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Dec 20, 2008 5:36 pm


The SEC as Watchdog



The SEC’s failure to detect Bernard Madoff’s giant Ponzi fraud (his sons figured it out and turned him in) raises anew the question of how we should view regulation. Does this colossal failure invalidate all securities regulation (and perhaps all regulation)?

This failure was indeed a whopper. The SEC had received warnings for years about Madoff, as the Wall Street Journal detailed on December 18. But Madoff was also a respected figure in Wall Street, from whom Arthur Levitt Jr., chairman of the SEC during the Clinton years, sought advice.

One could argue that in the case of criminal acts such as fraud, the SEC is in way over its head. After all, its original goal (going back to 1933) was simply to require “full disclosure” of securities-related information.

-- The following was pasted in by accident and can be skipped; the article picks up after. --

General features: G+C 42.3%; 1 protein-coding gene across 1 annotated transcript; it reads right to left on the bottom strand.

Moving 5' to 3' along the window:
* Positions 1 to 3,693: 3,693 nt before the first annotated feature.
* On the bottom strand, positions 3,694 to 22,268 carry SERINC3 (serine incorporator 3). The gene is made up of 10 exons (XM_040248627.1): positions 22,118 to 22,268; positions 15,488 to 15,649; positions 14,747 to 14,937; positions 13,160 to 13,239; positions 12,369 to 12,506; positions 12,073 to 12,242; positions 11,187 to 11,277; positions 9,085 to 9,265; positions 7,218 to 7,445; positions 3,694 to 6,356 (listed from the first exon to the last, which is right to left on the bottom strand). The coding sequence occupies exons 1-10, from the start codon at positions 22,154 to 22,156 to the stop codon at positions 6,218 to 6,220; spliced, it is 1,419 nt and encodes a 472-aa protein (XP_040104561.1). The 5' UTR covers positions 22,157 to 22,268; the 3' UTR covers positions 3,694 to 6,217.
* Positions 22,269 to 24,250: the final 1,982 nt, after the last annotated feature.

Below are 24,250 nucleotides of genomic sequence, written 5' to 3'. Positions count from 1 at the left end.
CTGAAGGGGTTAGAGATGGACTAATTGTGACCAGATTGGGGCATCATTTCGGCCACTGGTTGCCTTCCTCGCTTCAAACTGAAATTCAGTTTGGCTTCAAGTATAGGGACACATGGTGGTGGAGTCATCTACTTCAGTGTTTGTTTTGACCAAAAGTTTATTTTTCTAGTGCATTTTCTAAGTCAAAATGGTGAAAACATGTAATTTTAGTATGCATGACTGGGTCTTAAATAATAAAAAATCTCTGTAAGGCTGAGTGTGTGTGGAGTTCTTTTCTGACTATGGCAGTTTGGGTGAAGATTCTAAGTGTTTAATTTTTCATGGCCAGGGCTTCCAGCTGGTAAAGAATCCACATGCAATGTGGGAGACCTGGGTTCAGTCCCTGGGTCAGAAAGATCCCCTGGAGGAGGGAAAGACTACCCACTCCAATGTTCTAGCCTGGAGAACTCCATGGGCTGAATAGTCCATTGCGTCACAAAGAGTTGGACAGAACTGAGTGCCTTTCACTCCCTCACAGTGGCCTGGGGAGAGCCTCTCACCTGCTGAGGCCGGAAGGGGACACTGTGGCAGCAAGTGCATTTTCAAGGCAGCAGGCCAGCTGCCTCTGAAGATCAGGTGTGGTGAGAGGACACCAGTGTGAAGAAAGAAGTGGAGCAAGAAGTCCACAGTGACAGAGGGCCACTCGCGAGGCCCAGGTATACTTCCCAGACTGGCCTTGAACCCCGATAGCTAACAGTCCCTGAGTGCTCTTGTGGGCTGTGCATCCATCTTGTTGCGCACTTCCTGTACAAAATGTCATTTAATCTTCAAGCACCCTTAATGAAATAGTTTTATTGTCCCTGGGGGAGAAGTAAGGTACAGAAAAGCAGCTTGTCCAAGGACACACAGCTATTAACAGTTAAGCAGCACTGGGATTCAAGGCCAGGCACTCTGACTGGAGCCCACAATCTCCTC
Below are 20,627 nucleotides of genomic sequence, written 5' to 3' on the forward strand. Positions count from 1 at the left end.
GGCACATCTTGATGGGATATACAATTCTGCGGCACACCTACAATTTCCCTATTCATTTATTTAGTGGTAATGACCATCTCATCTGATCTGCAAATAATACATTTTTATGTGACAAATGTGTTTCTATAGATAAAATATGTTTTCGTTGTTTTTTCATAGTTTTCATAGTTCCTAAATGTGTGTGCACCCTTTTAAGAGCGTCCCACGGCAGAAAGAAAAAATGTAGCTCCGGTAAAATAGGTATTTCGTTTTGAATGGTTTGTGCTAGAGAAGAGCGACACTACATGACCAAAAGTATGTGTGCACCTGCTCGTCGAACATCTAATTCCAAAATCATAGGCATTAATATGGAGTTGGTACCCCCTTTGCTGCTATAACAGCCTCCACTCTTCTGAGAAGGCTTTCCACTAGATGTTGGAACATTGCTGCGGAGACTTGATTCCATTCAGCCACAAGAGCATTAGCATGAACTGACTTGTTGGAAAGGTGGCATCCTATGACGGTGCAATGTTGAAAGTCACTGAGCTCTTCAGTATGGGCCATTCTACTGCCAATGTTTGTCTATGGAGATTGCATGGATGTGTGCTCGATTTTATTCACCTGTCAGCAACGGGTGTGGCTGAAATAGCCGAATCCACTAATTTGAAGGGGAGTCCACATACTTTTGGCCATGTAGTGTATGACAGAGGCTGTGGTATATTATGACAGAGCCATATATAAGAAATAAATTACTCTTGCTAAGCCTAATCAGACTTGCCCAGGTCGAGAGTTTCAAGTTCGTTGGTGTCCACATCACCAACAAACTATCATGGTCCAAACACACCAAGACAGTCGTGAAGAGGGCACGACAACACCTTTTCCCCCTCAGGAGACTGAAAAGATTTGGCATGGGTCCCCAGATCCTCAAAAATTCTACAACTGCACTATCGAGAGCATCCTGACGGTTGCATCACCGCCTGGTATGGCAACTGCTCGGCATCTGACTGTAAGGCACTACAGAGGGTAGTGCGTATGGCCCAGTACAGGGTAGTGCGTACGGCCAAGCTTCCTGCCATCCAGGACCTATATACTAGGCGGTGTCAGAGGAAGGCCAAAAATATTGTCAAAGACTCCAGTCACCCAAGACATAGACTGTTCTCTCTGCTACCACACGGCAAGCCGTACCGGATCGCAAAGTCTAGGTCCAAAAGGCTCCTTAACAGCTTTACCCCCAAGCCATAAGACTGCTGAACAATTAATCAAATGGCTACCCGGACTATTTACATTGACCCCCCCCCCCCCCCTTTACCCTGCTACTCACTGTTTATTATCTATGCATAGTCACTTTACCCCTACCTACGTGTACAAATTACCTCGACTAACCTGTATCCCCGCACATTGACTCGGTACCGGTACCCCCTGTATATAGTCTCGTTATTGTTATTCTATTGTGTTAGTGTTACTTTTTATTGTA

Trouble is, over the years its powers and interests have stretched way beyond the initial task, something that often happens with regulation. And, as George Stigler famously pointed out, regulators almost always get cozy with the people they are supposed to regulate.

Yet the public is lulled into confidence that the government regulator is watching out for them. In this case, an extraordinary array of sophisticated people, firms, and charitable organizations were gulled.

Like the firms that are “too big to [let] fail,” Madoff Investment Securities was too big to even have doubts about. For years, the SEC went along blithely, throwing its weight around over minor matters, but blind to the securities fraud of the century.


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